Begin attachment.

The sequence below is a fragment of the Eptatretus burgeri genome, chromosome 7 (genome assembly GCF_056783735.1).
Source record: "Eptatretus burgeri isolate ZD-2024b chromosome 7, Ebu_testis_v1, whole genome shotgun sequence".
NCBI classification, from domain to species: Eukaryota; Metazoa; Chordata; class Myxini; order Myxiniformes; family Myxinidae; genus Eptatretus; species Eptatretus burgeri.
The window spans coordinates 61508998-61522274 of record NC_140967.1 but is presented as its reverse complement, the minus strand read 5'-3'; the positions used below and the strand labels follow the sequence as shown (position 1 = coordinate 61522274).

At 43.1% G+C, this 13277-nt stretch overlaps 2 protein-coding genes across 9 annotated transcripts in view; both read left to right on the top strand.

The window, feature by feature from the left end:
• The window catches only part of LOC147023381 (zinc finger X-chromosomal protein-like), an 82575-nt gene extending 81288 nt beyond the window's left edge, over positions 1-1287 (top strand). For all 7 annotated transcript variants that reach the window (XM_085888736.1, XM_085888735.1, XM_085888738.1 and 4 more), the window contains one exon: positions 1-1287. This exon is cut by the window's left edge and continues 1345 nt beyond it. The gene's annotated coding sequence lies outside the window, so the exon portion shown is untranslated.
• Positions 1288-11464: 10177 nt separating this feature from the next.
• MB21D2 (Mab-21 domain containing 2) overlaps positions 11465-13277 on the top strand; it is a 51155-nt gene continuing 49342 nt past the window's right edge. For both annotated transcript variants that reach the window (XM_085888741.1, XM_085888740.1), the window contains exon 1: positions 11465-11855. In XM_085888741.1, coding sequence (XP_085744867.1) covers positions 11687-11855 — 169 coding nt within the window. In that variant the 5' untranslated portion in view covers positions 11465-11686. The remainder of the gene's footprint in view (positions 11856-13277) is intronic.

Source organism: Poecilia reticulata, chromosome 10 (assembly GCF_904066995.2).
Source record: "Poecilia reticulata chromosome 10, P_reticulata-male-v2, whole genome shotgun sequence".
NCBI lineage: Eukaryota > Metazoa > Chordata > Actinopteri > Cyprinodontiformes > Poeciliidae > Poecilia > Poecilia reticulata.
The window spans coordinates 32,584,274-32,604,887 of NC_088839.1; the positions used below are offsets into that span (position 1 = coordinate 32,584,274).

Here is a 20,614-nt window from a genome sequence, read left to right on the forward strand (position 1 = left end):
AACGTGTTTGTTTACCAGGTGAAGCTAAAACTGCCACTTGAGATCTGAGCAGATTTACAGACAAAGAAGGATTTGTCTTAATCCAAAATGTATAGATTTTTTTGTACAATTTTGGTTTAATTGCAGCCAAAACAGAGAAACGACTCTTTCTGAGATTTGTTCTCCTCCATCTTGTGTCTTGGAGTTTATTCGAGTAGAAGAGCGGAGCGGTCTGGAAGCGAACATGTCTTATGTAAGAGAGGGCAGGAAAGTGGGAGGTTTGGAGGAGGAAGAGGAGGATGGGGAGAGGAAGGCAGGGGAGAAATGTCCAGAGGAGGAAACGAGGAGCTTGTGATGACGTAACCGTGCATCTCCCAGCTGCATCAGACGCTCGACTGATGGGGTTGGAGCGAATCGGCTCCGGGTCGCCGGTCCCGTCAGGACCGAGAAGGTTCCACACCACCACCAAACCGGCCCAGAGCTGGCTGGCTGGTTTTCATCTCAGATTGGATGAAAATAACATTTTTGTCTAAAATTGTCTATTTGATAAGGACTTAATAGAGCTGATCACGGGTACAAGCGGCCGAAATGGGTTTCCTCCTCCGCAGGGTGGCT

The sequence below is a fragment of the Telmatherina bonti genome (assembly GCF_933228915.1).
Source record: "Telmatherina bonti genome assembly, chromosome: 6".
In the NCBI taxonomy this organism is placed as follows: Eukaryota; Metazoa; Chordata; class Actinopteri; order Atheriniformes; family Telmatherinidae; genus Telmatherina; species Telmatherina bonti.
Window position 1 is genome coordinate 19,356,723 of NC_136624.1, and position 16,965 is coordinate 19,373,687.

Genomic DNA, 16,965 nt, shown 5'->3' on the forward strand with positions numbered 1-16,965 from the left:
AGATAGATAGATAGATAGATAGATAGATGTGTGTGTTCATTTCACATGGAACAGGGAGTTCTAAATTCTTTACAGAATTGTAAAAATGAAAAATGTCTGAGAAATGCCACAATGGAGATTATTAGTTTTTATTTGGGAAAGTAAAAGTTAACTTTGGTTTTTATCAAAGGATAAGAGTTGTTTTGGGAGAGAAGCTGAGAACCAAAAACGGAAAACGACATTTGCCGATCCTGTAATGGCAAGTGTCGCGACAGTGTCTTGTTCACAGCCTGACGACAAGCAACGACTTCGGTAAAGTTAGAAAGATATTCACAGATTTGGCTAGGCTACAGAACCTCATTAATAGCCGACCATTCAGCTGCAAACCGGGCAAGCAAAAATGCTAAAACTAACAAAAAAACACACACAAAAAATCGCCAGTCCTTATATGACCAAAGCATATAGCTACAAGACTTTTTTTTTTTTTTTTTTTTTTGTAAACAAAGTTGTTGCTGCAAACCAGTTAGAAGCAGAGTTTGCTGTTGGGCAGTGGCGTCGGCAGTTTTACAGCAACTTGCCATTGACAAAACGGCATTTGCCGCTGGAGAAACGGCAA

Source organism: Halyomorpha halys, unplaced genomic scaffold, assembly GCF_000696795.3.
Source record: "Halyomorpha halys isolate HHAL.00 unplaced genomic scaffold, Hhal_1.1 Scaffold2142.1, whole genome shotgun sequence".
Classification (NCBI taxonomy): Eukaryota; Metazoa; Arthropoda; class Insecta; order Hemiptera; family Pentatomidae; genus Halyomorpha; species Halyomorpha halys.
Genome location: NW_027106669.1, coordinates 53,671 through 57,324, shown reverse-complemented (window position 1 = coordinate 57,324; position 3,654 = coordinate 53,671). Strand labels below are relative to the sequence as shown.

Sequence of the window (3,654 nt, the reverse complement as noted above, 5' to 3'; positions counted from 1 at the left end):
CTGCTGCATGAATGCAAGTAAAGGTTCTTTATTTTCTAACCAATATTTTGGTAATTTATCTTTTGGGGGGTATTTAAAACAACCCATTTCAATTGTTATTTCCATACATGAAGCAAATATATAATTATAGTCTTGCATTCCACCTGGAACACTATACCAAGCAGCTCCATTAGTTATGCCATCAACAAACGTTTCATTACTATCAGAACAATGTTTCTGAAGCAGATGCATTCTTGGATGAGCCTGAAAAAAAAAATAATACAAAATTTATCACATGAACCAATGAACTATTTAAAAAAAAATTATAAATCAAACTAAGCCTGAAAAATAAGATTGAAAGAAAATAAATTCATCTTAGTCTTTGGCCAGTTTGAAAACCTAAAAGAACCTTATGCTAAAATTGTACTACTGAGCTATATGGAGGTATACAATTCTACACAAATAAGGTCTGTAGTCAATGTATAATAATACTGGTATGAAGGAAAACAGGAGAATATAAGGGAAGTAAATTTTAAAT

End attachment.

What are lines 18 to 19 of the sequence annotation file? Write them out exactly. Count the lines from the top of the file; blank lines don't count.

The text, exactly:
In the NCBI taxonomy this organism is placed as follows: Eukaryota; Metazoa; Chordata; class Actinopteri; order Atheriniformes; family Telmatherinidae; genus Telmatherina; species Telmatherina bonti.
Window position 1 is genome coordinate 19,356,723 of NC_136624.1, and position 16,965 is coordinate 19,373,687.